Jews Called to Act Quickly to Do Right

SukkahTishrei, the Jewish month in which the High Holidays fall, truly is packed with holiday action. Of course, most prominent are those holidays that bring the biggest crowds to synagogues: Rosh Hashanah and Yom Kippur.

However, there are plenty of others during this same month: (in order) T’zom Gedalia, Sukkot, Sh’mini Atzeret, and Simchat Torah. The second of these, Sukkot, falls only a few days after the close of Yom Kippur (the 10th of Tishrei), beginning on the 15th. With such a jam-packed month of holidays, our natural tendency might be to delay in the process of wrapping up one of these occasions and preparing for the next. After all, who really wants to get finished with Yom Kippur only to run outside and construct a sukkah?

However, always full of surprises, the Jewish tradition contains many teachings which try to convince us that such swift transitions are, in fact, not only not problematic, but instead are ideal. In the case of the transition between Yom Kippur and Sukkot, for instance, a common teaching suggests that we should actually begin to build our sukkah the very evening that Yom Kippur ends. Talk about no rest for the wicked! I know that I, personally, would rather wait at least until the next day before beginning this arduous task.

Nevertheless, Judaism contains a pair of teachings about why we are commanded to build our sukkot so promptly. The first and most commonly cited reason comes from a value called la-tzeit mi-mitzvah l’mitzvah: “to go out from one commandment [and on] to another.” In this vein, we are encouraged to avoid a lapse into a non-sacral period between Yom Kippur and Sukkot and instead to prolong our experience of holy time by moving straight from one holiday to the next.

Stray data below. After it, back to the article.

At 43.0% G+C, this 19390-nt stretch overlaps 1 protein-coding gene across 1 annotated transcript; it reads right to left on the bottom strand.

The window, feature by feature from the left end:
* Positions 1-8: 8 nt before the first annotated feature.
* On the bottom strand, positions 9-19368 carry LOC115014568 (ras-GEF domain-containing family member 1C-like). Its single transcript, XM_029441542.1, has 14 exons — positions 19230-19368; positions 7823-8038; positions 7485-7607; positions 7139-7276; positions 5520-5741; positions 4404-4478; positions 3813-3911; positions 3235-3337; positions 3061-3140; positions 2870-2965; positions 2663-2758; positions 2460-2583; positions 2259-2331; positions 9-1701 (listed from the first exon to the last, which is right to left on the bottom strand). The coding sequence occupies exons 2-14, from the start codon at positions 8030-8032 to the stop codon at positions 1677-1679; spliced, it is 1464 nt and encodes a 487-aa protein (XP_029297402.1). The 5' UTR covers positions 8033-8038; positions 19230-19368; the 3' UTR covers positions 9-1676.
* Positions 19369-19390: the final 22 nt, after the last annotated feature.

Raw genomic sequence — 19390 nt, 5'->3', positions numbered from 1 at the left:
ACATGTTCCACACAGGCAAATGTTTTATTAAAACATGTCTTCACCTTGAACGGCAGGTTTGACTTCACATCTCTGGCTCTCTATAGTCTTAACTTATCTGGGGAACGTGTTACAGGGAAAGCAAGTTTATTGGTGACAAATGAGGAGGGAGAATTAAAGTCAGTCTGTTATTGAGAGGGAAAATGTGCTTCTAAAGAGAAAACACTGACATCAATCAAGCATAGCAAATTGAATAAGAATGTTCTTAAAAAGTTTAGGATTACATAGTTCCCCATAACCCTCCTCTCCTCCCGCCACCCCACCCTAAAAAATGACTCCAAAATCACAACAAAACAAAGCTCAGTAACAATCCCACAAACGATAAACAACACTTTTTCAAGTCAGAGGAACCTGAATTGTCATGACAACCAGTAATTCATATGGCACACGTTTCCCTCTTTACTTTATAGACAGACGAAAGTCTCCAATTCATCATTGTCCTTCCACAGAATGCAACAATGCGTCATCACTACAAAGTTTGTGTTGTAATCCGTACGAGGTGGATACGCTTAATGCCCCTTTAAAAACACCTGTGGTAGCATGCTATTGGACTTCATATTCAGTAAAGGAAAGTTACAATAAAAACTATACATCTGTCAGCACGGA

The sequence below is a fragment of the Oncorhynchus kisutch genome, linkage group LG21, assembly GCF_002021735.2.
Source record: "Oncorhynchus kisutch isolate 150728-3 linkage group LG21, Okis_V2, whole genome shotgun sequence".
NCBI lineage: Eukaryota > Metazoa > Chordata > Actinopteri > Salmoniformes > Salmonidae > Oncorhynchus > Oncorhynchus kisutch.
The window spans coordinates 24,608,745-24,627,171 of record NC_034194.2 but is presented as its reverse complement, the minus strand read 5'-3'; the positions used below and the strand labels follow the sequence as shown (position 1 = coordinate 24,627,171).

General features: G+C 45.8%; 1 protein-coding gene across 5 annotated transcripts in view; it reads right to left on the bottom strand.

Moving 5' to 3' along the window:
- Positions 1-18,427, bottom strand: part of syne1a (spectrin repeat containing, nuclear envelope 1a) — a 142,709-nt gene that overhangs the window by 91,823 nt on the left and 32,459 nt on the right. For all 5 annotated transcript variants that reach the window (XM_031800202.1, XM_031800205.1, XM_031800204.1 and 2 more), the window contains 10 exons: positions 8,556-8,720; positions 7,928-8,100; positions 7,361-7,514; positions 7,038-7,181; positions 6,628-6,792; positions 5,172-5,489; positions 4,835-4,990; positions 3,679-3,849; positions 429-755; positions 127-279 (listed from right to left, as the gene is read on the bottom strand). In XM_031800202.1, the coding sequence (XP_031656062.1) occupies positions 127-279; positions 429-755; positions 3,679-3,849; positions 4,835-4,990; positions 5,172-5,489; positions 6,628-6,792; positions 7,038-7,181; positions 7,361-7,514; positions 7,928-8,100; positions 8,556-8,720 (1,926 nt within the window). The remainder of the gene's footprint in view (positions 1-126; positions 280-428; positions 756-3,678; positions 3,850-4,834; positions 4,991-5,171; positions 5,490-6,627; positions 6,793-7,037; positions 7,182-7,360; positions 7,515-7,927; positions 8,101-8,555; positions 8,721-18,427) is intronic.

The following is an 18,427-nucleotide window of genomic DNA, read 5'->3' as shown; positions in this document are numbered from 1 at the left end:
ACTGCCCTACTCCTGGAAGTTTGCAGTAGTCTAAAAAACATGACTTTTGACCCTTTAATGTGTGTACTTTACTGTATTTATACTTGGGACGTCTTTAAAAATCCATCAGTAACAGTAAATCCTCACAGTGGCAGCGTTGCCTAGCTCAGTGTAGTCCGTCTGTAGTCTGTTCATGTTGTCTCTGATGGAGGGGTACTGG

The second reason—one that is fitting because each year on Rosh Hashanah we read the story of the Binding of Isaac—is that Judaism encourages us to emulate the model of Abraham who, having been commanded to sacrifice his son on Mt. Moriah, does not tarry in attempting to obey his command (and this remains true even though we may have qualms with the overall wisdom of Abraham’s judgment in this story). Instead, we read of Abraham in Genesis 22:3 that he rose up early in the morning to do what was expected of him. The Jewish value which comes from this is known as z’rizin makdimin l’mitzvot, a suggestion that “those who are truly committed arise early to perform mitzvoth.”

Put another way, it is clear that, as Jews, we are obligated to act to make the world right (to perform tikkun olam) as soon as we can identify ways that we are capable of doing so. There is no waiting or procrastination permitted in the doing of what is right. This echoes famous, well-known words which have resonated throughout many centuries of human history, specifically that “justice delayed is justice denied.” In view of the teaching above, this dictum clearly harmonizes with Jewish values, as demonstrated by this line from Pirkei Avot (5:8): Destruction enters the world through the delay of justice and the perversion of justice.

 As we celebrate Sukkot this year—whether we build our sukkah the evening after Yom Kippur or not—I think it important for us to consider what it means for us personally not to delay in the performance of mitzvoth. Given that this holiday is meant to encourage Jews to remember the experience of quasi-homelessness, to be aware of what life is like for those who lack permanent shelter, it would be especially fitting to consider our Jewish duty to those who are in need of a place to call home. Whether this means for you that you call a Congressman to ask him or her to prevent the dislocation of so-called Dreamers, that you give tzedakah to support those who have lost homes in recent natural disasters, or any other such act of compassion, the Jewish value of Sukkot really mustn’t stop within a physical sukkah in a synagogue courtyard or our backyard.

If we want to be truly committed, z’rizin, to the ideals that underlie this important Jewish holiday, it is our imperative to live up to our mitzvoth. Among other things, this means acting rightly and acting swiftly to help make the world a better place.

Rabbi Ari Ballaban